12 Days of Ecommerce: How to Prep Your Shopify Store for Black Friday

by Kurt Elster

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The Christmas holidays are a stressful time. Your in-laws fly in for a long visit, the weather is lousy, you spend more than you anticipated on gifts, and you can feel yourself coming down with a cold.

For 72 hours or more, your life turns into a bad sitcom.

Now imagine you’re a retailer. On top of the personal drama, you’re facing a single day that may make or break your entire fiscal year: Black Friday. That’s actually why it’s called Black Friday. It’s the day that a retailer’s books go from red (operating at a loss) to black (operating at a profit).

Retail storeowners are motivated by two things: earning money from their store and reducing their risk. With the holidays around the corner, a retailer wants to be prepared to make the most out of Black Friday with the highest degree of success – and the lowest degree of stress. So tackling a full-site redesign in October is probably out of the question. While it might work, it’s too risky.

Instead of gearing up for a huge project, let’s focus on 12 quick wins that you can implement to prep any store owner for Black Friday and the holidays. In this case, we’re going to define "quick win" as anything a Shopify Expert can achieve in a day for their client.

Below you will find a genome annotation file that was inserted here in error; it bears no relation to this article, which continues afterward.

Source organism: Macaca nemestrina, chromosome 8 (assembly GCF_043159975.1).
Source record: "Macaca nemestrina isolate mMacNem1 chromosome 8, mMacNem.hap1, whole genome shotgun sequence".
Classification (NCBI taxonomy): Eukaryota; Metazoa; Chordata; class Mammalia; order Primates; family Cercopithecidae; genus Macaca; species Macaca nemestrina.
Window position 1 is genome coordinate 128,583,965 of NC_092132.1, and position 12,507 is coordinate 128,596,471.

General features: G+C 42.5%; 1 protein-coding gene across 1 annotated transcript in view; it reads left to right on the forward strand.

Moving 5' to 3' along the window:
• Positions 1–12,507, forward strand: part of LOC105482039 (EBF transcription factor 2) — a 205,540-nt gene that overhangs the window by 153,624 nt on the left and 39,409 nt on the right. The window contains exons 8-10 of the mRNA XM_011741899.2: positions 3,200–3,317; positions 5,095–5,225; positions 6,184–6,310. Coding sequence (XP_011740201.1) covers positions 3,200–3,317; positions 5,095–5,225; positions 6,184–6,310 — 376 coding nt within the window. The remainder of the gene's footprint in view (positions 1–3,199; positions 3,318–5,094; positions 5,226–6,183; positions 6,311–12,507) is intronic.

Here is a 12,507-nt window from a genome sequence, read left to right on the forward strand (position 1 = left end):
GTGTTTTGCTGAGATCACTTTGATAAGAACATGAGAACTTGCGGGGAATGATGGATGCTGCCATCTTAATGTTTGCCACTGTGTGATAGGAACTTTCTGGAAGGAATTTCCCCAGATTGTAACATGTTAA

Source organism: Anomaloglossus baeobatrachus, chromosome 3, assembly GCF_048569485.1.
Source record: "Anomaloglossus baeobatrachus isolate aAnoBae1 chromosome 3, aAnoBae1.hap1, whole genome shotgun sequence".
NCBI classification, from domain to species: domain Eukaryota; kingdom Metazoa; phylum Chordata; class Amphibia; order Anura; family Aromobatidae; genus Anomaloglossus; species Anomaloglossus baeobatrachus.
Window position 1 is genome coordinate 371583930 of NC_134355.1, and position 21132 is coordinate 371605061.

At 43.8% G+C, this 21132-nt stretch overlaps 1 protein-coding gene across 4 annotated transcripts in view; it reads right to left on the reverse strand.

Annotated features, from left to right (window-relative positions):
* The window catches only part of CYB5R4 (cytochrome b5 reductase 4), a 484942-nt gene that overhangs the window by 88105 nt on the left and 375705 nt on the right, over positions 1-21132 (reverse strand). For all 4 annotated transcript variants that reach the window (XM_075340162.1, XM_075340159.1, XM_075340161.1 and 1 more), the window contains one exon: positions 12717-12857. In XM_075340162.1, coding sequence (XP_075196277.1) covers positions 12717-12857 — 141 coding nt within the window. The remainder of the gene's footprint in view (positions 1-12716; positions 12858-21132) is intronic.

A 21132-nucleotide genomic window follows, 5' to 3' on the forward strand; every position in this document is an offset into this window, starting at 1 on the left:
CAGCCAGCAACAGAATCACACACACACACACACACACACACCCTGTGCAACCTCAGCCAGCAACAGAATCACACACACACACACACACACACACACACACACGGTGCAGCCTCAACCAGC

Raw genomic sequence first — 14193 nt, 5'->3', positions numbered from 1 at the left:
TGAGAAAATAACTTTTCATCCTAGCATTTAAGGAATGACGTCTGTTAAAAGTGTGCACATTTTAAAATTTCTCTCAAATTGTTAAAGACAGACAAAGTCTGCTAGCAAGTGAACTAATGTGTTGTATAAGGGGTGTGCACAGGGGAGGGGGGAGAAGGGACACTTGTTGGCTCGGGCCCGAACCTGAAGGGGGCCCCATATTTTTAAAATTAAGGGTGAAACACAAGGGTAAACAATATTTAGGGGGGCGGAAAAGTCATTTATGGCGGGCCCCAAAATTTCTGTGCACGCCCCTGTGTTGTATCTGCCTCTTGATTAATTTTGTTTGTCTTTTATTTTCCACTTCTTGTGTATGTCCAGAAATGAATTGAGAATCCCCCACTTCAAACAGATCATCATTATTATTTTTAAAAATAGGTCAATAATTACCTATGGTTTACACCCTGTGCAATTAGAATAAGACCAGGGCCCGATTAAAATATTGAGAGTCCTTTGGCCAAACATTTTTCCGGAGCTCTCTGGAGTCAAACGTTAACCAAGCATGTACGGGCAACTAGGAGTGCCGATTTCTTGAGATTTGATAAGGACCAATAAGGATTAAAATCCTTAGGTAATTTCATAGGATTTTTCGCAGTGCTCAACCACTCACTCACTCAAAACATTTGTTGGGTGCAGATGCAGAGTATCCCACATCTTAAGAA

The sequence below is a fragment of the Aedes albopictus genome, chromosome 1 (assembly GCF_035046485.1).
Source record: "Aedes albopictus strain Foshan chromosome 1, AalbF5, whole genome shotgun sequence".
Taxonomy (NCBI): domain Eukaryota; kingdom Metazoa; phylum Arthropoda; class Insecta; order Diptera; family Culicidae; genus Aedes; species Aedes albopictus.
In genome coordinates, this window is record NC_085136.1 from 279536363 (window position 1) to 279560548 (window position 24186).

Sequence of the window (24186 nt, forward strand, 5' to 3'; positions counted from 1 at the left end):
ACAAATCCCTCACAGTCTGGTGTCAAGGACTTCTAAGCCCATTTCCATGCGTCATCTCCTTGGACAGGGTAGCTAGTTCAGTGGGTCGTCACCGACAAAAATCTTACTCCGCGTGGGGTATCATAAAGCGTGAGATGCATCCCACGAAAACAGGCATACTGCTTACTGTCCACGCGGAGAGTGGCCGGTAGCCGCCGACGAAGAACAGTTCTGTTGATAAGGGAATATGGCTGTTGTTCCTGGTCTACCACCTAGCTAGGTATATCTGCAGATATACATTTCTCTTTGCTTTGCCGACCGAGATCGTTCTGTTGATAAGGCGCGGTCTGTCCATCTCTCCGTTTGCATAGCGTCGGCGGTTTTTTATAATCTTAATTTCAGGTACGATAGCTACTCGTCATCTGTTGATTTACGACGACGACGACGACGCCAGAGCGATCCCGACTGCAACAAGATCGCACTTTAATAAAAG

Before Black Friday

Day 1: Build Their List

It's important to build excitement before Black Friday. Merchants should promote it on site for customers in advance, and drive email signups to a newsletter. I’d use a pop-up window to invite customers to join. Be specific about why they should join by focusing on benefits. Say something like, “Join us as we share incredible Black Friday deals, exclusive finds, and holiday survival tips.” I’ve made this step 1, because the sooner they start collecting emails, the bigger their list will be.

Day 2: Conversion Rate Optimization

While we probably don’t have time for A/B Testing, you can still look for conversion optimization quick wins. In the store’s Shopify dashboard, check the Website Conversions section. Where are customers abandoning? Look for problems, apply best practices, and make educated fixes. For example, I bumped a Shopify client’s conversion rate 133% just by making fixes to their shopping cart.

Here are the changes we made (and you should consider trying):

  1. Hide extraneous inputs: We removed the "special instructions" field. What could that possibly include anyway?
  2. Remove unnecessary text: This site had a note about currencies but didn't actually support multiple currencies. Removed! 
  3. Remove extra buttons: Having multiple buttons creates confusion. In this case, the update button was being confused by non-native speakers for the checkout button,